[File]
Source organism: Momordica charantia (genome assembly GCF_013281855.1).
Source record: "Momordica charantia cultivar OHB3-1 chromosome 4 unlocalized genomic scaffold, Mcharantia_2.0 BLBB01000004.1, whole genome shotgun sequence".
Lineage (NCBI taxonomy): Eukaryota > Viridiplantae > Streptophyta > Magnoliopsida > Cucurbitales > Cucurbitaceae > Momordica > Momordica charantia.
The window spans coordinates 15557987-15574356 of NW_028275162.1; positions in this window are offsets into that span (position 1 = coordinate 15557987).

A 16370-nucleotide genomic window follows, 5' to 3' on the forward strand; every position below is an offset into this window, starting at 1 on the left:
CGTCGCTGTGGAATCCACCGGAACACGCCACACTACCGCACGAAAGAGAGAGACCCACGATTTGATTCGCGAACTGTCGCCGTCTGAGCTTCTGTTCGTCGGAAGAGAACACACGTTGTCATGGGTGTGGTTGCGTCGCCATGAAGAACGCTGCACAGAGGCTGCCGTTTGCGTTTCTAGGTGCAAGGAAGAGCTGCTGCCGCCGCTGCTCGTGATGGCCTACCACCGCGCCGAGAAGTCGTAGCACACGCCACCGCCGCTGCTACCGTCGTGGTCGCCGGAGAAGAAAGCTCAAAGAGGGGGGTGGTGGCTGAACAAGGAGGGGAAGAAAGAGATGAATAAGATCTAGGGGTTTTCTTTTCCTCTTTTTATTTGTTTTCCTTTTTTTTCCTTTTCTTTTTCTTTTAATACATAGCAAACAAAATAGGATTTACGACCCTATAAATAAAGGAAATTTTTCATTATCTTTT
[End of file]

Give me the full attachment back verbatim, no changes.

Source organism: Momordica charantia (genome assembly GCF_013281855.1).
Source record: "Momordica charantia cultivar OHB3-1 chromosome 4 unlocalized genomic scaffold, Mcharantia_2.0 BLBB01000004.1, whole genome shotgun sequence".
Lineage (NCBI taxonomy): Eukaryota > Viridiplantae > Streptophyta > Magnoliopsida > Cucurbitales > Cucurbitaceae > Momordica > Momordica charantia.
The window spans coordinates 15557987-15574356 of NW_028275162.1; positions in this window are offsets into that span (position 1 = coordinate 15557987).

A 16370-nucleotide genomic window follows, 5' to 3' on the forward strand; every position below is an offset into this window, starting at 1 on the left:
CGTCGCTGTGGAATCCACCGGAACACGCCACACTACCGCACGAAAGAGAGAGACCCACGATTTGATTCGCGAACTGTCGCCGTCTGAGCTTCTGTTCGTCGGAAGAGAACACACGTTGTCATGGGTGTGGTTGCGTCGCCATGAAGAACGCTGCACAGAGGCTGCCGTTTGCGTTTCTAGGTGCAAGGAAGAGCTGCTGCCGCCGCTGCTCGTGATGGCCTACCACCGCGCCGAGAAGTCGTAGCACACGCCACCGCCGCTGCTACCGTCGTGGTCGCCGGAGAAGAAAGCTCAAAGAGGGGGGTGGTGGCTGAACAAGGAGGGGAAGAAAGAGATGAATAAGATCTAGGGGTTTTCTTTTCCTCTTTTTATTTGTTTTCCTTTTTTTTCCTTTTCTTTTTCTTTTAATACATAGCAAACAAAATAGGATTTACGACCCTATAAATAAAGGAAATTTTTCATTATCTTTT